Why the NBA Must Eliminate Flopping Penalties


Garrett W. Ellwood/NBAE via Getty Images

Whether you are the worst player on a little league basketball team, or an All-Star on an NBA roster, you always want to help your team win in any way possible.

You can do so in a variety of ways: scoring points, grabbing rebounds, dishing out assists, playing some solid defense against your opponent, or even just cheering for your teammates throughout the game. You want to do whatever you can to help your team win, because winning is the ultimate goal.

But imagine that when you tried to help your team gain an advantage over your opponent, by helping your team win the game, you were being heavily scrutinized for doing so, and even fined for such an act. This is the enigma that has been known around the NBA and the basketball world as one word: flopping.

Flopping, according to NBA.com, is defined as any physical act that appears to have been intended to cause the referees to call a foul on another player. The primary factor in determining whether a player committed a flop is whether his physical reaction to contact with another player is inconsistent with what would reasonably be expected given the force or direction of the contact.

The anti-flopping rule, which was brought into action before the 2012-2013 season, included 24 violations in its first year in place. 14 players were given warnings, while five guys were charged a $5,000 fine for the breaking the anti-flopping rule twice.

As for the playoffs, the first violation of the rule results in a $5,000 fine, the second results in a $10,000 fine, third results in a $15,000 fine, and the fourth flop in the postseason results in a $30,000. If a player violates the rule five or more times in the playoffs, they are subject to a greater fine and/or suspension.

Now let’s be honest, nobody likes it when other players flop. It can be annoying, and it makes the other player look foolish.

But the point that I am trying to make is that it will always be part of the NBA and the game of the basketball. No fines, violations, or suspensions will ever take it away from the game. All the players are trying to do is help their team win by any means, and if exaggerating a foul will help their team force a turnover or get an opponent in foul trouble, then of course they will want to do it.

Jun 1, 2013; Indianapolis, IN, USA; Miami Heat small forward LeBron James (6) reacts during the second half in game six of the Eastern Conference finals of the 2013 NBA Playoffs against the Indiana Pacers at Bankers Life Fieldhouse. The Pacers won 91-77. Mandatory Credit: Brian Spurlock-USA TODAY Sports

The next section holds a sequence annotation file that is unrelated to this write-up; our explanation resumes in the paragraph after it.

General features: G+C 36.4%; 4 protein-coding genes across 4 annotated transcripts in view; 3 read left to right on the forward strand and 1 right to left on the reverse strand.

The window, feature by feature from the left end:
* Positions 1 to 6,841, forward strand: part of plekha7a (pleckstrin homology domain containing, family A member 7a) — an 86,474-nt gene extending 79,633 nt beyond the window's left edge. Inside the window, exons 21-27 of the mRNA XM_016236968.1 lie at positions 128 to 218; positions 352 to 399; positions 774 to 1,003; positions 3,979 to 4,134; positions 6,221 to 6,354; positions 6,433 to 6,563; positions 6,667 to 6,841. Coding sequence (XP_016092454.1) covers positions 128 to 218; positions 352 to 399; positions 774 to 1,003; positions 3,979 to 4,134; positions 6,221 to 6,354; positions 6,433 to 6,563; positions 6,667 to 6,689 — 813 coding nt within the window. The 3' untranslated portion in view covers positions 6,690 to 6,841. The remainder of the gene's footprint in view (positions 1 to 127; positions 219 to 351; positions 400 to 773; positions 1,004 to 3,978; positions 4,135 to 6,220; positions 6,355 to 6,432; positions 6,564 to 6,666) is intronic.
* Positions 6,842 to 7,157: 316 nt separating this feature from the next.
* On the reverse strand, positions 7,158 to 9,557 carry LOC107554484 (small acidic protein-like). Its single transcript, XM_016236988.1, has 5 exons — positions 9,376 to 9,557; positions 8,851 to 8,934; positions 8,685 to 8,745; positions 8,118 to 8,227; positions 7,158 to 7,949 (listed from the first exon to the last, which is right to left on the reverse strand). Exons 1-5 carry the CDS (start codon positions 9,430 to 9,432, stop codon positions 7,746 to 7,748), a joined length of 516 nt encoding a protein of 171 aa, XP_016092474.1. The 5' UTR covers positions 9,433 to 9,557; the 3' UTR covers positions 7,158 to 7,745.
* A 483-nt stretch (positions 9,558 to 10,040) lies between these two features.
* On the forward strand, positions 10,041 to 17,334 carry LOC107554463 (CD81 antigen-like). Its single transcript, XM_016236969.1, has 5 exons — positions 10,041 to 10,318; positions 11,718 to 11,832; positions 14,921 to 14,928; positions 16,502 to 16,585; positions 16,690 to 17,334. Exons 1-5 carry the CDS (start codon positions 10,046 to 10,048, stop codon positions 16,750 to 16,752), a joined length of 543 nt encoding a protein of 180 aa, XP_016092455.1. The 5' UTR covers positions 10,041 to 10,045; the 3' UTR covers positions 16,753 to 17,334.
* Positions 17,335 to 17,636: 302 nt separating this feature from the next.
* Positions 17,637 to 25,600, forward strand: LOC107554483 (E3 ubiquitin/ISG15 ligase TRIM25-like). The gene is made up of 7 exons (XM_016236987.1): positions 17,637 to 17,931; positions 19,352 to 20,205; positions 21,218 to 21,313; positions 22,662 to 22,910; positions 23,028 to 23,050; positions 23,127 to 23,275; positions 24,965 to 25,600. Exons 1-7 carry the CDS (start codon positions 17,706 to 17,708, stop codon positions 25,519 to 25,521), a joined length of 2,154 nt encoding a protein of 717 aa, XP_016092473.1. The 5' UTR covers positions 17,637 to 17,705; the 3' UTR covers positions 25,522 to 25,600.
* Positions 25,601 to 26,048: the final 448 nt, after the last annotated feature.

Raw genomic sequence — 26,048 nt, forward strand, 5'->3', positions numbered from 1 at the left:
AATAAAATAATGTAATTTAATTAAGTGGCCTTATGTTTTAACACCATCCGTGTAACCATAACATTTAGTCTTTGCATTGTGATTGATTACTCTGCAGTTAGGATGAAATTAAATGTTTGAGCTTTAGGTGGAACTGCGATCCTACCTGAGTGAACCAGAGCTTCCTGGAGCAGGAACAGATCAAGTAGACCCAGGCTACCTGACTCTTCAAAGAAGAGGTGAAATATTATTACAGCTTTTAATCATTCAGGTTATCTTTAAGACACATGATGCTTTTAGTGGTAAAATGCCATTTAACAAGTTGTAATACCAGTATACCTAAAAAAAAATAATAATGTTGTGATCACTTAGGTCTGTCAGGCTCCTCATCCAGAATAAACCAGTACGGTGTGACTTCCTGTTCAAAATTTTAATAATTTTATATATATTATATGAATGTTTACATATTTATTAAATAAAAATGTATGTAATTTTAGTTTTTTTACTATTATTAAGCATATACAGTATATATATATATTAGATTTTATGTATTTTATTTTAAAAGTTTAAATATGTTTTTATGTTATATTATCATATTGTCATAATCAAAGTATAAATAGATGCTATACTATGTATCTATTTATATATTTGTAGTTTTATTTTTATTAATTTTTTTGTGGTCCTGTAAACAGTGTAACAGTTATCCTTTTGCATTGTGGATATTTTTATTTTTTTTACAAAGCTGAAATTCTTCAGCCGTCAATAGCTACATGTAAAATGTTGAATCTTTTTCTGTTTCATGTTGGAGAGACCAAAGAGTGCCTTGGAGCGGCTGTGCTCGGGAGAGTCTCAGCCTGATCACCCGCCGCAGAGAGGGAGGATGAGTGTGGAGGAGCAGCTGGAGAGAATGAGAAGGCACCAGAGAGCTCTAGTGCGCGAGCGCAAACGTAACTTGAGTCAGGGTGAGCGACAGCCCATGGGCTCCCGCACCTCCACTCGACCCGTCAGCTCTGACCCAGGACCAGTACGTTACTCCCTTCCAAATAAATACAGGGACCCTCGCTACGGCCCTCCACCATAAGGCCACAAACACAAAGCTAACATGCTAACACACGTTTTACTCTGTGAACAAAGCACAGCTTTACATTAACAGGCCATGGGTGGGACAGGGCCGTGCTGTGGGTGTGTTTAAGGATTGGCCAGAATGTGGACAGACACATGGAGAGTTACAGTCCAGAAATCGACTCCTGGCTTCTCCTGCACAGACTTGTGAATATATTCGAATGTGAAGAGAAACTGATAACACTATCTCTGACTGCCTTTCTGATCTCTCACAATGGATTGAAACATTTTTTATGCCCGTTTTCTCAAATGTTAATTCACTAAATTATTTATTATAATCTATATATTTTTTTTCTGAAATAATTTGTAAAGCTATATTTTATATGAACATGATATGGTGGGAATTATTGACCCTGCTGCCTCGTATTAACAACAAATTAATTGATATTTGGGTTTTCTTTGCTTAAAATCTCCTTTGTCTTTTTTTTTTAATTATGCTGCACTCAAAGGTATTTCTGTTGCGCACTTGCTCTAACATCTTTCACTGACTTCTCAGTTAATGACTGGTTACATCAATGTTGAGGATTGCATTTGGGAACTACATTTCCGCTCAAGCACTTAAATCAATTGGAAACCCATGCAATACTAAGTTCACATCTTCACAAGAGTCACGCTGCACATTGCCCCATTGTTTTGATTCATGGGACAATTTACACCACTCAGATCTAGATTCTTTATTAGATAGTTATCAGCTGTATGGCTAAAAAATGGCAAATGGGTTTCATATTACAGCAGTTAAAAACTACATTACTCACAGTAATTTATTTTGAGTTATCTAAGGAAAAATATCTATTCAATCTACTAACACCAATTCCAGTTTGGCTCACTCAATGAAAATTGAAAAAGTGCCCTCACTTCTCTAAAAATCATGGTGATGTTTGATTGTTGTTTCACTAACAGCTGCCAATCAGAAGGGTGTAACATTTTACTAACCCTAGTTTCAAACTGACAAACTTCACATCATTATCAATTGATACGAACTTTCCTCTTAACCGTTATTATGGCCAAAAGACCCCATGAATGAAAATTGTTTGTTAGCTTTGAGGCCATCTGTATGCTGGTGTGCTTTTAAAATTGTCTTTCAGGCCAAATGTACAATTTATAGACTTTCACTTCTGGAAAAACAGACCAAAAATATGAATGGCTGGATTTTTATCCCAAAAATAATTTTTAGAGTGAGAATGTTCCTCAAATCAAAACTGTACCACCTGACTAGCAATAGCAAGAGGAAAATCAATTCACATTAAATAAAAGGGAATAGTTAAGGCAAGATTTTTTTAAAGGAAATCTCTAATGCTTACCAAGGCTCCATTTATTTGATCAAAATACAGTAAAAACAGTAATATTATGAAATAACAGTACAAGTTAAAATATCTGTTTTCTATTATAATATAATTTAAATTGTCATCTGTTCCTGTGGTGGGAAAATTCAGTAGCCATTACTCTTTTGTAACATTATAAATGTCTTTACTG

LeBron James said it best.

“Some guys have been doing it for years, just trying to get an advantage,” James said. “Any way you can get an advantage over the opponent to help your team win, so be it.”

Wise words from James, and it all makes sense. He was also fined for this flop during Game 4 of the Eastern Conference Finals against the Indiana Pacers.

But the bottom line is that it happens, and players will continue to do it.

Did James look extremely foolish during that play, when he completely exaggerated the physical contact that was delivered from David West? Sure. And he didn’t even get the call.

However, look at Tony Allen, who was fined $5,000 for his flop in Game 2 of the Western Conference Finals against the San Antonio Spurs.

Late in game, the Memphis Grizzlies forced a turnover and Allen attempted a layup but was hit hard by Manu Ginobili. He had a hard fall to the ground and started to hold his head and squirm around in pain, although when you look at the replay, he didn’t even hit his head at all.

Now, we don’t know exactly what Allen was going through, but it looked suspicious enough that the NBA would drop a fine on him.

Either way, Allen sold the call beautifully, and the play was upgraded to a flagarant one foul, which gave the Grizzlies two free throws and possession of the ball. That play helped his team get even with the Spurs and send the game to overtime, but they just weren’t able to finish off the game and come away with a victory.

At the end of the day, people will call NBA players cheaters for how they flop, but that’s just a wrong way to view it.

Next time you see an NBA player flop, go through your initial anger of the fact that they fooled the referees, but give them the credit where it is due. They are just trying to exaggerate the contact to make the refs blow their whistle, and it is something that every NBA player does at some point.

Every single player.

NBA referees should work on better evaluating these game-time flops, but a player definitely should not be fined for doing so. Flopping will always be a part of the NBA, and referees should work on just going with no-calls instead of rewarding a flopper.

And if they do, good for the flopper. He fooled an NBA referee into giving him the call.

Just go out there and compete, and help your team win.